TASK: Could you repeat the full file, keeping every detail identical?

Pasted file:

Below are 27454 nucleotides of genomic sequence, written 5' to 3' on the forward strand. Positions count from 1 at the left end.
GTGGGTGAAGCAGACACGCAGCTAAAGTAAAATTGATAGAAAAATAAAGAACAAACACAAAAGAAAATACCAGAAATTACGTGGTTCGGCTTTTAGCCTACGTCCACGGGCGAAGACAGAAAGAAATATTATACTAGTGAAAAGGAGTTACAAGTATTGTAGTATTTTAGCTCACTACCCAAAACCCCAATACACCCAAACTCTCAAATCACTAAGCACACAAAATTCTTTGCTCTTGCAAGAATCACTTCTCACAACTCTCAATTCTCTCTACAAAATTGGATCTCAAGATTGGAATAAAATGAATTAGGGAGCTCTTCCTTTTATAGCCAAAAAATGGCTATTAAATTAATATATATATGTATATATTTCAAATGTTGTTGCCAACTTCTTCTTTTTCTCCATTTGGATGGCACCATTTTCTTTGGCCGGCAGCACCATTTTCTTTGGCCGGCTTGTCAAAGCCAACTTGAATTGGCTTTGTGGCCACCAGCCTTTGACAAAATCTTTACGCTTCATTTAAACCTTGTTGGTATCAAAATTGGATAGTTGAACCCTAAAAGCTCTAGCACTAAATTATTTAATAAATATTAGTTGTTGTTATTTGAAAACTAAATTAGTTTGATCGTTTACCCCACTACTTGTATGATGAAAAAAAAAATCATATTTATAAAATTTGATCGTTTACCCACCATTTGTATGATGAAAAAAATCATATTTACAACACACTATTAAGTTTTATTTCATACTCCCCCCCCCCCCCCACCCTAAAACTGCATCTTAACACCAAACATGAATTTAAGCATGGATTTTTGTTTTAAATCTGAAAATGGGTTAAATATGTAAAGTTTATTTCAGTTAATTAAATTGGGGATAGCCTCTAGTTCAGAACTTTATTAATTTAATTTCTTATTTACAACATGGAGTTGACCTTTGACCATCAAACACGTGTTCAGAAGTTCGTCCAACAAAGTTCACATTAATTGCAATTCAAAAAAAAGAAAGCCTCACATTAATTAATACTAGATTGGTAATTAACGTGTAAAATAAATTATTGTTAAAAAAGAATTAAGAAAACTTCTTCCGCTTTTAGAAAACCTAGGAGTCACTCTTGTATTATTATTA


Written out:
Below are 27454 nucleotides of genomic sequence, written 5' to 3' on the forward strand. Positions count from 1 at the left end.
GTGGGTGAAGCAGACACGCAGCTAAAGTAAAATTGATAGAAAAATAAAGAACAAACACAAAAGAAAATACCAGAAATTACGTGGTTCGGCTTTTAGCCTACGTCCACGGGCGAAGACAGAAAGAAATATTATACTAGTGAAAAGGAGTTACAAGTATTGTAGTATTTTAGCTCACTACCCAAAACCCCAATACACCCAAACTCTCAAATCACTAAGCACACAAAATTCTTTGCTCTTGCAAGAATCACTTCTCACAACTCTCAATTCTCTCTACAAAATTGGATCTCAAGATTGGAATAAAATGAATTAGGGAGCTCTTCCTTTTATAGCCAAAAAATGGCTATTAAATTAATATATATATGTATATATTTCAAATGTTGTTGCCAACTTCTTCTTTTTCTCCATTTGGATGGCACCATTTTCTTTGGCCGGCAGCACCATTTTCTTTGGCCGGCTTGTCAAAGCCAACTTGAATTGGCTTTGTGGCCACCAGCCTTTGACAAAATCTTTACGCTTCATTTAAACCTTGTTGGTATCAAAATTGGATAGTTGAACCCTAAAAGCTCTAGCACTAAATTATTTAATAAATATTAGTTGTTGTTATTTGAAAACTAAATTAGTTTGATCGTTTACCCCACTACTTGTATGATGAAAAAAAAAATCATATTTATAAAATTTGATCGTTTACCCACCATTTGTATGATGAAAAAAATCATATTTACAACACACTATTAAGTTTTATTTCATACTCCCCCCCCCCCCCCACCCTAAAACTGCATCTTAACACCAAACATGAATTTAAGCATGGATTTTTGTTTTAAATCTGAAAATGGGTTAAATATGTAAAGTTTATTTCAGTTAATTAAATTGGGGATAGCCTCTAGTTCAGAACTTTATTAATTTAATTTCTTATTTACAACATGGAGTTGACCTTTGACCATCAAACACGTGTTCAGAAGTTCGTCCAACAAAGTTCACATTAATTGCAATTCAAAAAAAAGAAAGCCTCACATTAATTAATACTAGATTGGTAATTAACGTGTAAAATAAATTATTGTTAAAAAAGAATTAAGAAAACTTCTTCCGCTTTTAGAAAACCTAGGAGTCACTCTTGTATTATTATTA